CR-1 Spousal Visa Timeline [Infographic]

23 Jan 2015

clockOne of the first questions our clients ask is about the timeline… “How long does it take to get a CR-1 spousal visa?” This post is hoping to give some insight into what you could expect in terms of waiting times for each step of the process. Be advised that the times mentioned in this resource are not meant as legal advice and are only informational, based on our experience with over 13,000 customers. 

There are 7 major waiting steps along the way – 8 if you count the green card. We’ve created a video as well as an infographic to put the process into as easy to understand terms as possible.

The part we can control is significantly faster than an attorney.

Most attorneys (if not all) take significantly longer to process a visa petition than RapidVisa. Even the intake process where they gather your information can take weeks, whereas the RapidVisa system can take your information as fast as you can enter it. The review process with RapidVisa is exactly what our name says – “rapid”. Our agents get an alert in real time when your petition is ready for review, and it goes into a scrutinous manual review process.

Within 4 business hours, we’ll be done with the initial review and have your signature-ready petition available for you, barring any corrections needed or mistakes identified by our trained experts. With most attorneys, this process can usually take weeks.

1: Fill out your questionnaire and checkout.

After you’ve created your free account, filled your questionnaire out to 100%, and pay our fee, an agent is alerted in real time to start reviewing your case. They look for any discrepancies, errors, or mistakes that would cause a future RFE and catch them before we send it in. This avoids future delays.

2. Petition Ready – 4 Hours

After reviewing and everything is ready to go, we will alert you that your petition is ready to print. You print it, sign it, and prepare it for mailing, with all the supporting documents included on your customized checklist. At this point, either you will send it directly to the USCIS, or, if you purchased our premium review package, you will send it to our Colorado office and our team will assemble the packet just how the government likes it, and manually review it a second and third time. Then we will send it off to the USCIS (postage and materials included).

3. Receipt Notice – 1-2 Weeks

This notice is the USCIS letting you know they have put your case ‘in line’. They’ll assign it a case number then it’s a game of ‘hurry up and wait’.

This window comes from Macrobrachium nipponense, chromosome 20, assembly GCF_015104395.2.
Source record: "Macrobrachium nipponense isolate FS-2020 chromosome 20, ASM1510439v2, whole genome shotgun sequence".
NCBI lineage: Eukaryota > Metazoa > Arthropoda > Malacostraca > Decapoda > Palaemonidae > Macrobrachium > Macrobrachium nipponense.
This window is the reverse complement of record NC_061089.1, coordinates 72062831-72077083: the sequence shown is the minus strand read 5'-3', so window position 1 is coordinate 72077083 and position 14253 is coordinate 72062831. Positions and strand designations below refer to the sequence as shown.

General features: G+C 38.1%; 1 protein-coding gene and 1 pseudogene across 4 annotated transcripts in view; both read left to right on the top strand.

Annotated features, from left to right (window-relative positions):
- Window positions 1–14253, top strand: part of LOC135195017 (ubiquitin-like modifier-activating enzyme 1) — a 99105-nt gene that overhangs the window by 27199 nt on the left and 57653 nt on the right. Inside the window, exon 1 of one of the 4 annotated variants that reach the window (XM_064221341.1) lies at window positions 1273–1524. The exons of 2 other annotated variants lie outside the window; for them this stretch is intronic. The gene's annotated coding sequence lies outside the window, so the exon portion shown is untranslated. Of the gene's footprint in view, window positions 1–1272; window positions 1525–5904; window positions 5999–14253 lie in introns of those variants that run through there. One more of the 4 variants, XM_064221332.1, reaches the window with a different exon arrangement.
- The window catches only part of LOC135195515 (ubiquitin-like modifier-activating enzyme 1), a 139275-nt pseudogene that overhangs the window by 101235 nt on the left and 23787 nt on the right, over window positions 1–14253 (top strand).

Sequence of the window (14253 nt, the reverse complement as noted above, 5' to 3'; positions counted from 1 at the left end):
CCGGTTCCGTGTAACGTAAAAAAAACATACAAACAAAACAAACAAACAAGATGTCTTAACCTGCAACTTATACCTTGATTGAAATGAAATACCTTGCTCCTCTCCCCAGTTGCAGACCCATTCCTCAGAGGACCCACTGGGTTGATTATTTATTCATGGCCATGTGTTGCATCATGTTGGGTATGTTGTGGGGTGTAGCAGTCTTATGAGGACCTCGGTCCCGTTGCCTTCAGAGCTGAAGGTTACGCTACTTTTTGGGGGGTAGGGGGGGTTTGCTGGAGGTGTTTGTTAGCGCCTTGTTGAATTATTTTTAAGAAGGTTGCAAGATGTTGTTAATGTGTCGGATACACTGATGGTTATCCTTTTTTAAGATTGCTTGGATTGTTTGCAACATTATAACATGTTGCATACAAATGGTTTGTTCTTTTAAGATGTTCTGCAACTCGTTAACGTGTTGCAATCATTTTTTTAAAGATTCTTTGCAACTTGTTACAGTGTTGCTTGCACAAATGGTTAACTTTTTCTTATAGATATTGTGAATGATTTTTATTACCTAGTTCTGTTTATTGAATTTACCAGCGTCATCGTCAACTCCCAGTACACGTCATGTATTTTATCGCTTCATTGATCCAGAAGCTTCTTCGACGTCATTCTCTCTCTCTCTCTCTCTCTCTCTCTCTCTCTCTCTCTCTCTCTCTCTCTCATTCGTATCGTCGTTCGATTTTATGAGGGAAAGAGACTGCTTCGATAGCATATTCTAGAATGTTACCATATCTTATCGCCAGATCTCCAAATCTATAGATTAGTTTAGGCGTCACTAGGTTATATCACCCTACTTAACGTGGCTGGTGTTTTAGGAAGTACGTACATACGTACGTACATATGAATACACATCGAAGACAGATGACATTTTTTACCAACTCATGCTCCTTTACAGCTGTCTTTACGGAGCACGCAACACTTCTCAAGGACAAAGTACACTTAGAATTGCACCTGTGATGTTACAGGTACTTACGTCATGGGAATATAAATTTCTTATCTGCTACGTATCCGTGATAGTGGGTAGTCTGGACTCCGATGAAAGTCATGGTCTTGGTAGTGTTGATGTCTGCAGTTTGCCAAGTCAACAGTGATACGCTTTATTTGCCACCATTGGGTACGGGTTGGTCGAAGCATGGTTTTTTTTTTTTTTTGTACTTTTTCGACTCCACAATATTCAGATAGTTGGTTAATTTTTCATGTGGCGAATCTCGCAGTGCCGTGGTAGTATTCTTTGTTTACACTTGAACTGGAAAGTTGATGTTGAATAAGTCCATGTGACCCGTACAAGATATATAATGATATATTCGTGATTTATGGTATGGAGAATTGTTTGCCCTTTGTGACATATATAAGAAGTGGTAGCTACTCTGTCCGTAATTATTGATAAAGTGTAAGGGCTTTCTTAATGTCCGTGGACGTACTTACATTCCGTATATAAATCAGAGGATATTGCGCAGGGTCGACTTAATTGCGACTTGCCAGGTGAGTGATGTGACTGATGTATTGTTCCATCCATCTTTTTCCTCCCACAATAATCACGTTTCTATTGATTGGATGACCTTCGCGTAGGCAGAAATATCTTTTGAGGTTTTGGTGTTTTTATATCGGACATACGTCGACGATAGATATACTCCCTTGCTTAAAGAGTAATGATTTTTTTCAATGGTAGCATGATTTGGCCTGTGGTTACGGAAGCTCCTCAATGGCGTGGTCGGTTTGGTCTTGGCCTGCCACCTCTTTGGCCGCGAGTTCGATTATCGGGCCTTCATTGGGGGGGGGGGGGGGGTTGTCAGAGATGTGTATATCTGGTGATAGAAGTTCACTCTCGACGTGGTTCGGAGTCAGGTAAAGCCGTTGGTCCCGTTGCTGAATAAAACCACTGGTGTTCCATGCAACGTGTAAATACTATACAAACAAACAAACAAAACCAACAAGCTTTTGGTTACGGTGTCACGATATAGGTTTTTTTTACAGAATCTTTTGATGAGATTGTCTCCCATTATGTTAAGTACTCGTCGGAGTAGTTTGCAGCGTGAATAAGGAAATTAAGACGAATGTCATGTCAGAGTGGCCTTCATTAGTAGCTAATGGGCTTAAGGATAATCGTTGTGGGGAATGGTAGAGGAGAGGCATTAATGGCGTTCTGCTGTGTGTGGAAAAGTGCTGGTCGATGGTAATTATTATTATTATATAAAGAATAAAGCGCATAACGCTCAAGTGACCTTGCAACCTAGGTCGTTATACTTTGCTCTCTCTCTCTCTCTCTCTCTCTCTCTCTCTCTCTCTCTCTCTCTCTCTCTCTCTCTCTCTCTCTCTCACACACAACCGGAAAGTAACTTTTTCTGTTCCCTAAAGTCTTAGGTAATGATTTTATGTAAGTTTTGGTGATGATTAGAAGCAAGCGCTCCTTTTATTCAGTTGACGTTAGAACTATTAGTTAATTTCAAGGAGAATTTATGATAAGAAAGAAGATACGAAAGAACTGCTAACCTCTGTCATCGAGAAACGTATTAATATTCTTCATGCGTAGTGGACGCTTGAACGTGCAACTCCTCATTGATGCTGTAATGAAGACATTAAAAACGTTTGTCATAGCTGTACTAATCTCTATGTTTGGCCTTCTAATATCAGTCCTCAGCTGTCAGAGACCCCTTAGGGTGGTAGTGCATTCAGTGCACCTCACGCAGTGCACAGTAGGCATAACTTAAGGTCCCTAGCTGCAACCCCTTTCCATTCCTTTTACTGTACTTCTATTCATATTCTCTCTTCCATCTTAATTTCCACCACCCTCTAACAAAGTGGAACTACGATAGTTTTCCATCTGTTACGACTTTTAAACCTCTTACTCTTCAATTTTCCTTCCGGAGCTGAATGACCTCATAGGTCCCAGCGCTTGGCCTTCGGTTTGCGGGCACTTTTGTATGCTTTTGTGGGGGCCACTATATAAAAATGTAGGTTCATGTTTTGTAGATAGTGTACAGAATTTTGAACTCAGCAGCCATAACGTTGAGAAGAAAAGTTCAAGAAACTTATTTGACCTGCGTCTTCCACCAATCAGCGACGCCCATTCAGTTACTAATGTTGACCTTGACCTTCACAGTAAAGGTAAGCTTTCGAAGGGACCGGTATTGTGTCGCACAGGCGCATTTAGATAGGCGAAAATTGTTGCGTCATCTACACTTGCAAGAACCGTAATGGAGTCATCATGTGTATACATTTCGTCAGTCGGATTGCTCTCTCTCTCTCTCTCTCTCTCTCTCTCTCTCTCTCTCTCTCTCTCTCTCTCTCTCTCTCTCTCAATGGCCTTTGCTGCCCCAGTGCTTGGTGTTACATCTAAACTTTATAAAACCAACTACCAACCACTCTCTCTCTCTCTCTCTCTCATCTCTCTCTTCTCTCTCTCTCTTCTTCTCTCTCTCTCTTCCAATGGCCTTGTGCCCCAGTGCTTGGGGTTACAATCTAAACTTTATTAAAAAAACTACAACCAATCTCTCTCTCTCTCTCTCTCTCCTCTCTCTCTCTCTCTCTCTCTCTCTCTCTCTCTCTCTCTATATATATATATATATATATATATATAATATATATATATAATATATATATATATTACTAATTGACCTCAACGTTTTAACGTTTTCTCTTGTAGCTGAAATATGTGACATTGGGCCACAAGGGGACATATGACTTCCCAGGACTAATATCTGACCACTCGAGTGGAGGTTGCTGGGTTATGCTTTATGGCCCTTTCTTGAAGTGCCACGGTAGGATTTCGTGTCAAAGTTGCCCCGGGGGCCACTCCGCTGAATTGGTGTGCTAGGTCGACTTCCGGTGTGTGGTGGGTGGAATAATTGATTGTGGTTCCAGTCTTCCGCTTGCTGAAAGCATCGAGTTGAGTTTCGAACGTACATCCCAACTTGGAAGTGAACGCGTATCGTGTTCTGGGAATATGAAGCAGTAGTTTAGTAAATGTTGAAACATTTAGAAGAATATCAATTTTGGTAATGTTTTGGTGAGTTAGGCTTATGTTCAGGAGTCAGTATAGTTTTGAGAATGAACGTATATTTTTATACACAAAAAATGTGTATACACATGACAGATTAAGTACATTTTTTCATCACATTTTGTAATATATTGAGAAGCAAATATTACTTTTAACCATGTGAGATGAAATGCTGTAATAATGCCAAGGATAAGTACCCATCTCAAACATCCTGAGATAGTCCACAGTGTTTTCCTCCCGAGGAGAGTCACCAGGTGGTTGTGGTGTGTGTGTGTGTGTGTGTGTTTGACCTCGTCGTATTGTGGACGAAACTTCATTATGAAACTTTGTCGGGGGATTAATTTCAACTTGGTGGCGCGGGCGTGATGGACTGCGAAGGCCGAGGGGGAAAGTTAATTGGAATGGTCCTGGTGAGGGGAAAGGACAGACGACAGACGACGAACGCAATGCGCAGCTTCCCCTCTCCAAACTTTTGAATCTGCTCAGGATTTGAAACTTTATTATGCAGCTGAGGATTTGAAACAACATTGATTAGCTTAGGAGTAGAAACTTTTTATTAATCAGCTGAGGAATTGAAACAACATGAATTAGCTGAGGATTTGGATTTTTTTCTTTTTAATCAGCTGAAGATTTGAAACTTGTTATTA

4. Approval Notice – 3-5 Months

This is one of the longest phases of waiting. It can be frustrating, but hang in there. We’ve had cases be as quick as 8 days, and long as several months. Generally speaking, it is 3-5 months until you get your approval notice. The other two possibilities are an RFE (request for evidence), or a denial. If you go with RapidVisa, there’s a 99.7% chance you’ll get an approval.

5. NVC Stage – 3-6 Weeks

Now that the USCIS approved your case, it moves on to the Department of State’s National Visa Center usually within about 3 to 6 weeks.

6. Embassy Interview – 1-2 Months

After a month or two, the alien will have a face to face interview with a consular officer at the US embassy, probably in your home country, or a nearby country. You will need to get your medical exam at least 5 business days before your scheduled interview date, so that the results get to the embassy in time.

7. Visa Granted  – 2-5 Days

Within a few days you’ll have your passport back, with a visa to enter the United States. After entering the country, you will receive your permanent residence card (green card) in a few weeks. At this point, you are free to work legally, and even leave and re-enter the US.

 Infographic:

CR-1 Spousal Visa Timeline Infographic

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Disclaimer: The contents of this post were accurate to the best of our knowledge at the time of publishing. Immigration is constantly changing, and old information often becomes outdated, including procedures, timelines, prices, and more. Take note of the publish date. For archival purposes, these posts will remain published, even if new information renders them obsolete. Do not make important life decisions based on this content. No part of this post should be considered legal advice, as RapidVisa is not a law firm. This content is provided free of charge for informational purposes only. If anything herein conflicts with an official government website, the official government website shall prevail.

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